Finally, digestibility is key. As dog’s age, their guts undergo changes. How those changes impact the way they digest the critical nutrients is still being studied. Some reports suggest that, despite the shift that happens in a dog’s intestines, colon, and bacterial microbiome over time, aging does not decrease a dog’s ability to digest nutrients. It is more likely that the senior dog is more susceptible to conditions related to digestion. These include food allergies, inflammatory bowel disease, pancreatitis, and colitis. These could require specific dietary changes.
Food for an aging animal is complicated, however, there are now specific pet manufacturers like Ollie who can customize meals using specific information about your dogs such as breed, age, and activity level.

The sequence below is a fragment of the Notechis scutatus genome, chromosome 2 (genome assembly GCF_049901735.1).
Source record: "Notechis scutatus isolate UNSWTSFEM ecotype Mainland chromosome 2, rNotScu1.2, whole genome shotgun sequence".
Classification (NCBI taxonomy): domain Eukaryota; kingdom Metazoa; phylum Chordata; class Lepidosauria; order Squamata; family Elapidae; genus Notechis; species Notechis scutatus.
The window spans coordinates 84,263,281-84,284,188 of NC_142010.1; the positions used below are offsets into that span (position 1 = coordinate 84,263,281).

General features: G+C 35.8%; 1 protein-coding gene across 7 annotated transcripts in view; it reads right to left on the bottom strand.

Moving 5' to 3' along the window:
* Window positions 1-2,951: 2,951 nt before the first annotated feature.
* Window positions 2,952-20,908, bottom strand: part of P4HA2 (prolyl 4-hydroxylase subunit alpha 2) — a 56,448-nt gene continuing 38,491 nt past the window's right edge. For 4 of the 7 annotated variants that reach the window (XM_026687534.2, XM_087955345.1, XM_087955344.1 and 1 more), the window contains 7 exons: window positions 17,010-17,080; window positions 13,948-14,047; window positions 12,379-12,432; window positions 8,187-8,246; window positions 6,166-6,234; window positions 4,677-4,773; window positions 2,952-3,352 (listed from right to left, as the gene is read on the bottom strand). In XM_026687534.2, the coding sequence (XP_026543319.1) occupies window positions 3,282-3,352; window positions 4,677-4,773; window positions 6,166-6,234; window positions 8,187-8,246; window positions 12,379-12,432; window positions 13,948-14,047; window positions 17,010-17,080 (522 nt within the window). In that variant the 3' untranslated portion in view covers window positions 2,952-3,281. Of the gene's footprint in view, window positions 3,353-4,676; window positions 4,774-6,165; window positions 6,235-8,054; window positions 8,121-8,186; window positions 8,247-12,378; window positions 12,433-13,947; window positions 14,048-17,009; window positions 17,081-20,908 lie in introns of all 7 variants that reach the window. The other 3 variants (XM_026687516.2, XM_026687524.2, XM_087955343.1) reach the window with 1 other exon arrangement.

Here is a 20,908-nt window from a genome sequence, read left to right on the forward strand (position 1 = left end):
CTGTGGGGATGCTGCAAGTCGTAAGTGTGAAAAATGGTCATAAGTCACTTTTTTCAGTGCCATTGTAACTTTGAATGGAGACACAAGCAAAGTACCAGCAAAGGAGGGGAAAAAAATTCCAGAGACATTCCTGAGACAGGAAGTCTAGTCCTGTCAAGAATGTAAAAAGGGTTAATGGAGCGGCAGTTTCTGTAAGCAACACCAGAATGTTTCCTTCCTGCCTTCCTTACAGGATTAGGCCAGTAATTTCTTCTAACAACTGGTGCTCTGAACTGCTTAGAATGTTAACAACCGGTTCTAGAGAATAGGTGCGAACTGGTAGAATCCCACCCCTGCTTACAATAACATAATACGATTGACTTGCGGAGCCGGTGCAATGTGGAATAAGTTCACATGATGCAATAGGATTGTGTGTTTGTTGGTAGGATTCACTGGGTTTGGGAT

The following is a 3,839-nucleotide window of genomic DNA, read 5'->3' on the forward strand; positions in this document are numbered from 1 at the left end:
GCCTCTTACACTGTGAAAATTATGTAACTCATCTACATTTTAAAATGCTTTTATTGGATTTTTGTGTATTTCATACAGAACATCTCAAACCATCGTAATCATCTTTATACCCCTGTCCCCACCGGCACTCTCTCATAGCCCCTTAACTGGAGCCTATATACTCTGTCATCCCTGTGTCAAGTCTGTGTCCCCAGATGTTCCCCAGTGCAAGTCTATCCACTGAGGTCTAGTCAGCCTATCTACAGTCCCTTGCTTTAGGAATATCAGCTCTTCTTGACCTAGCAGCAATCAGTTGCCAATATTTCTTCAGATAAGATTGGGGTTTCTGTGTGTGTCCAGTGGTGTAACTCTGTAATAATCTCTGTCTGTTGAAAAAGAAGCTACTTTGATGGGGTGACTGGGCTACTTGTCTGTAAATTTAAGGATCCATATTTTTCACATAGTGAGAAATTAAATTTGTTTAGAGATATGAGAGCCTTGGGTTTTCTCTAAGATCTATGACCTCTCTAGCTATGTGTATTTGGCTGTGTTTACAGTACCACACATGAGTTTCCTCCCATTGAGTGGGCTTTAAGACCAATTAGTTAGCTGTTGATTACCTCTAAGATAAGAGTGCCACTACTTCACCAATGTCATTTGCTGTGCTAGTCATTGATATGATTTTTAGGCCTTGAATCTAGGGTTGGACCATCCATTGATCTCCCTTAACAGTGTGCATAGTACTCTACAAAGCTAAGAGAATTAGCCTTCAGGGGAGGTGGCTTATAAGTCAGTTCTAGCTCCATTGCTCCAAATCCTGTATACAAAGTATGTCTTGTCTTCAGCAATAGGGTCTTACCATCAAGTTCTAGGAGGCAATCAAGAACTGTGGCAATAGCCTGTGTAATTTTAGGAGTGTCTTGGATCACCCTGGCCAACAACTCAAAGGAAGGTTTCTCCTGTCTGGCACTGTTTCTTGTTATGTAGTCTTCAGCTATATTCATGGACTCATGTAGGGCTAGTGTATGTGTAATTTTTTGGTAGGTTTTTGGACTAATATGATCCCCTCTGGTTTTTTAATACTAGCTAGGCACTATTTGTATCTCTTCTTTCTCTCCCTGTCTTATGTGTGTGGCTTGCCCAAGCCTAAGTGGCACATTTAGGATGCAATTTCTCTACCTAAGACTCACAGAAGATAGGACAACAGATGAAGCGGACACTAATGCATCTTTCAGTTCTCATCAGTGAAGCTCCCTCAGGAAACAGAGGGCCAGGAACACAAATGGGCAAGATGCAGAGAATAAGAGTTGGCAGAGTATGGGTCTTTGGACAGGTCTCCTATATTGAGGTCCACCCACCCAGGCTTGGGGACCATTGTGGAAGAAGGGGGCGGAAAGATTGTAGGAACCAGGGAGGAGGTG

Nevertheless, you should also talk to a vet to see what is best for your specific animal and breed. Some need soft-textured foods. Some need specific nutrients. Others need high calories, low calories, high fat, low fat, high fiber, or low fiber. We don’t always know everything about how animals age, but we know enough to do our best to feed them correctly.
Whatever kind of food your aging pet needs, they should always be exercising as much as possible. While you don’t want to push your dog too much, you do want them to be fit in their golden years. Dogs need to stay active or they become sedentary, depressed, and lazy. Keeping active is important. You should always see to it that they are exercising enough, but not overdoing it for their bones, joints, and overall health. In tandem with a good diet, exercise can help your aging pet stay as healthy as possible.
There are a lot of ways to go about providing your dog with the most optimal nutritional regimen. Talking to your vet is important. When you know what is right for your specific pet and breed, you will have a better idea of how to move forward.